Brainstormers will remember Steve Keen, the brilliant iconoclast who is breaking new ground in the field of economics. In Forbes, he points out that Trump’s heretical anti-globalism is actually more economically sound than the fallacy of Ricardian free trade:
Globalization and Free Trade are good.
This belief is shared by almost all politicians in both parties, and it’s an article of faith for the economics profession.
You are right to reject it.
It’s a fallacy based on a fantasy, and it has been ever since David Ricardo dreamed up the idea of “Comparative Advantage and the Gains from Trade” two centuries ago. The best way to prove that (apart from looking at the bitter experience of the millions of once-were-factory-workers who voted for you) is to apply real-world scepticism to the original argument in favour of free trade.
When Ricardo wrote, England was the global economic superpower, and Portugal was its main rival. Ricardo was in favour of abolishing the “Corn Laws” that placed tariffs on grain imported from Europe. His opponents argued that, if the tariffs were abolished, Portugal would undercut England in all industries. Ricardo came up with an example that accepted that Portugal was better at producing everything than England was, but still “proved” that free trade was better than protection for both countries.
He assumed that England would need 100 workers to produce a given amount of cloth in one year, and 120 workers to produce a given amount of wine in a year. Portugal could produce the same amount of cloth in a year with just 90 workers, and the same amount of wine in a year with just 80 workers. So Portugal (read China for today) was absolutely better at producing everything than England (read the USA), but relatively better at producing wine.
Ricardo argued that free trade could nonetheless benefit both countries, if England devoted all of its workers to producing cloth, while Portugal turned all its workers into wine makers, because the total amount of wine and cloth produced by the two countries would be higher. They could trade the two commodities, and everyone would be better off than if trade didn’t occur. So specialization allows “gains from trade”. Drop the tariff barriers, and everyone will win—even the inhabitants of the weaker economy.
The argument might sound convincing, until you ask a simple question: “So how do you turn a wine press into a spinning jenny?”. Answer? You don’t.
Ricardo’s model assumed that you could produce wine or cloth with only labour, but of course you can’t. You need machines as well, and machinery is specific to each industry. The essential machinery for making wine can’t be used to make anything else, if its use becomes unprofitable. It is either scrapped, sold at a large loss, or shipped overseas. Ditto a spinning jenny, or a steel mill: if making steel becomes unprofitable, the capital involved in its production is effectively destroyed.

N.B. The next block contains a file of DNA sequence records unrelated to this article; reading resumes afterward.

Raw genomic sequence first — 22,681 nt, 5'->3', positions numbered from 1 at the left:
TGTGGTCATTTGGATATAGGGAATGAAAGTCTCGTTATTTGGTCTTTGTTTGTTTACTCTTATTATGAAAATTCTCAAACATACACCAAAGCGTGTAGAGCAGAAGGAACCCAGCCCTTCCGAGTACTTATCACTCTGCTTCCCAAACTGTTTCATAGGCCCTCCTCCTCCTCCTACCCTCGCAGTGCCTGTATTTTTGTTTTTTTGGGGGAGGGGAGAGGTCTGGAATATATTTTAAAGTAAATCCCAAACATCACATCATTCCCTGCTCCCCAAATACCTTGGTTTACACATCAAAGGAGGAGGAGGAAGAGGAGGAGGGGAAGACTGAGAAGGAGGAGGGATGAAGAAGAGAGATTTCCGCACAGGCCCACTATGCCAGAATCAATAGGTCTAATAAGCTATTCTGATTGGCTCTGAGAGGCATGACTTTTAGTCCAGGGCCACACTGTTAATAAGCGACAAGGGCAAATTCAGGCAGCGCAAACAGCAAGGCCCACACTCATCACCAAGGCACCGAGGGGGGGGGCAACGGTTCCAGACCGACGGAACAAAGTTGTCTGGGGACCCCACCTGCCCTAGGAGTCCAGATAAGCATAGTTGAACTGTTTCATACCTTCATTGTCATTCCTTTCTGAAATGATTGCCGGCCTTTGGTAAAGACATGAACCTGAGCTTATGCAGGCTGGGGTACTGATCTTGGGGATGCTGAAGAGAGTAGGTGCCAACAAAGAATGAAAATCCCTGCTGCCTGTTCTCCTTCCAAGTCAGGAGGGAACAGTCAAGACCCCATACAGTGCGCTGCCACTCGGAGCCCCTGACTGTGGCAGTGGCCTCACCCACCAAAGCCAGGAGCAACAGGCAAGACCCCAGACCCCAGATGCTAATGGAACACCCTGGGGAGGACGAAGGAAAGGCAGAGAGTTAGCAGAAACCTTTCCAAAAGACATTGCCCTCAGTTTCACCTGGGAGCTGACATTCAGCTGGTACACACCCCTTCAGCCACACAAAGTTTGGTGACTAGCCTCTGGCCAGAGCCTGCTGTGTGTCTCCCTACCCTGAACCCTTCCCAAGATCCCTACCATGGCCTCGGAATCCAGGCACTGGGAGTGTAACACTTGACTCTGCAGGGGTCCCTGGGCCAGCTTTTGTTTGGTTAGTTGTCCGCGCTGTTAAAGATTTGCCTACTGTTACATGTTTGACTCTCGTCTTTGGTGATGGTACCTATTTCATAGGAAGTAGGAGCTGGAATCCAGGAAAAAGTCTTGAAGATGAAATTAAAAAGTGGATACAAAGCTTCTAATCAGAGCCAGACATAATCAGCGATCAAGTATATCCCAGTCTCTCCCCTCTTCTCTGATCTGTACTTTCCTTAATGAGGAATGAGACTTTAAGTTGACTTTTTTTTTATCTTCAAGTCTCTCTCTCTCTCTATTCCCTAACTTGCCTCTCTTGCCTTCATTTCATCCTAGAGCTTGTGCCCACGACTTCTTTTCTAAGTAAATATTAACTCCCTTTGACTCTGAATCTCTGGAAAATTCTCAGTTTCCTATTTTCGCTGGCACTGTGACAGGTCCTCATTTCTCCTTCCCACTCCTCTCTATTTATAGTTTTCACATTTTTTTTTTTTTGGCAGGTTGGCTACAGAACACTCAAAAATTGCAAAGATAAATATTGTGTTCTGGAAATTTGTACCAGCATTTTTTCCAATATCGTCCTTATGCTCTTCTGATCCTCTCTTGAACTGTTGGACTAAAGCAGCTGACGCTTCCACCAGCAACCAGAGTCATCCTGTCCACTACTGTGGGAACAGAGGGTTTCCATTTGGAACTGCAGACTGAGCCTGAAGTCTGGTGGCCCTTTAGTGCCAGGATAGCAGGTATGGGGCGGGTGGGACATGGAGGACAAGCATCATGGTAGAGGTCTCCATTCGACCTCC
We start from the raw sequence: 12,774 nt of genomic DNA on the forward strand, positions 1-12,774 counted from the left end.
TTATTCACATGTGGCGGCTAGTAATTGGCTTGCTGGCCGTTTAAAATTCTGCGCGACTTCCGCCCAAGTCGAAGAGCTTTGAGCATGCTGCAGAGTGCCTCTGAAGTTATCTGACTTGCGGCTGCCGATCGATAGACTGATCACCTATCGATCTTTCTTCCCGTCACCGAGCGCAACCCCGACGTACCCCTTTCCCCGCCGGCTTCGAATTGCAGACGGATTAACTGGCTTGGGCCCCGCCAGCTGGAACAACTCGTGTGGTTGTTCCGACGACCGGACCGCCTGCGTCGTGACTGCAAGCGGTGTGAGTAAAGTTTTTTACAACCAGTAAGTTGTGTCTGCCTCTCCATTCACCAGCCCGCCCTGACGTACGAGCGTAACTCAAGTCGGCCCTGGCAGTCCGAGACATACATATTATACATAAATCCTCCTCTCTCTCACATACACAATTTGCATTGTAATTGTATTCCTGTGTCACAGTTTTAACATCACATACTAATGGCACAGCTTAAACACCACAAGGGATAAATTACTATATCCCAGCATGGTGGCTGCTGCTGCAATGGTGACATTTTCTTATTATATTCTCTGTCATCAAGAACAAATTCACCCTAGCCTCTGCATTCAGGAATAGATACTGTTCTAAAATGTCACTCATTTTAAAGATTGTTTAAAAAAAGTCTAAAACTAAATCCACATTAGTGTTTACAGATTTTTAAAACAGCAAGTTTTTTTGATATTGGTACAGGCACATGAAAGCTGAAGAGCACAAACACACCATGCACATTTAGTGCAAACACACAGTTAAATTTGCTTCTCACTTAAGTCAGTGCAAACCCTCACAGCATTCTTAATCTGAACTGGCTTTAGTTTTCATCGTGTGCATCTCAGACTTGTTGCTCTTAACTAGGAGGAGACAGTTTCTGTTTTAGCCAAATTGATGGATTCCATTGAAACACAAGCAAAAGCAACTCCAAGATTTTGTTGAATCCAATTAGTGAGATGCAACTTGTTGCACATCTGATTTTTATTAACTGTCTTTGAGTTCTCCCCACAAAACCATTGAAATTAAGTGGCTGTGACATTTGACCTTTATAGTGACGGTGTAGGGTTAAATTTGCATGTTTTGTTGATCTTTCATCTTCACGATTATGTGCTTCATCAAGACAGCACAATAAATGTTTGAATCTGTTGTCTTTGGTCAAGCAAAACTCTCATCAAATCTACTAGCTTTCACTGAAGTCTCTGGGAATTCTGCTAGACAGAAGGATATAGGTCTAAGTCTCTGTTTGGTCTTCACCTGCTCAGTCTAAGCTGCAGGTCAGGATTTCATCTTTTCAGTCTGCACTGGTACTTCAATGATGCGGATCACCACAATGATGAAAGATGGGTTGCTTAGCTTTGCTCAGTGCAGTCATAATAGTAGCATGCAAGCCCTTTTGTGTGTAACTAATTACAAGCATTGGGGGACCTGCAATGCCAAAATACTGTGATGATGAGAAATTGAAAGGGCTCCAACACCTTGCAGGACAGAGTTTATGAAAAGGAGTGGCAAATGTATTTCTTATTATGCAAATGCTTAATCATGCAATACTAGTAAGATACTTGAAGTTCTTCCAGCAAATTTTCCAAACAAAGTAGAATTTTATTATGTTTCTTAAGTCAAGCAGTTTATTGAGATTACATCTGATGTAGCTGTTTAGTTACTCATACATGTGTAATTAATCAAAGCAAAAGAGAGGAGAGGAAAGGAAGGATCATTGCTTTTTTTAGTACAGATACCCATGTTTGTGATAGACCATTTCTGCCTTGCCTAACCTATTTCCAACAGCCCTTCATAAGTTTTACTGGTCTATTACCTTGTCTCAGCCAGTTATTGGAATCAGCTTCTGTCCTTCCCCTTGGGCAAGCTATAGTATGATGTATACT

Ricardo ignored this little detail in his example, pretending that goods could be produced using labour alone. Later economists have made Ricardo’s example more complicated, and included the need to have machines as well as labour to make output. But they have been even worse than Ricardo, because they pretend that you can shift a machine (they call it “capital”) from one industry to another without loss.
That is simply nonsense.
The theory ignores the reality that, when foreign competition undercuts the profitability of a domestic industry, the capital in it can’t be “transformed” into an equal amount of capital in another industry. Sometimes it’s sold at a fire-sale price, often to overseas buyers. Most of the time, as ex-steel-mill workers throughout the Midwest know, it simply turns to rust.
Ricardo’s little shell and pea trick is therefore like most conventional economic theory: it’s neat, plausible, and wrong. It’s the product of armchair thinking by people who never put foot in the factories that their economic theories turned into rust buckets.
So the gains from trade for everyone and for every country that could supposedly be shared more fairly simply aren’t there in the first place. Specialization is a con job—but one that the Washington elite fell for (to its benefit, of course). Rather than making a country better off, specialization makes it worse off, with scrapped machinery that’s no longer useful for anything, and with less ways to invent new industries from which growth actually comes.
Excellent real-world research by Harvard University’s “Atlas of Economic Complexity” has found diversity, not specialization, is the “magic ingredient” that actually generates growth. Successful countries have a diversified set of industries, and they grow more rapidly than more specialized economies because they can invent new industries by melding existing ones.
So, globalization isn’t merely a societally destructive infringement on national sovereignties, and entirely dependent on substituting debt for economic growth, it builds huge economic inefficiencies into the global trade system.
If you’re still a free trader after everything you’ve seen, after everything you’ve read from Ian Fletcher, Steve Keen, and me, it is apparent that at this point, you’re simply clinging to economic dogma you don’t really understand.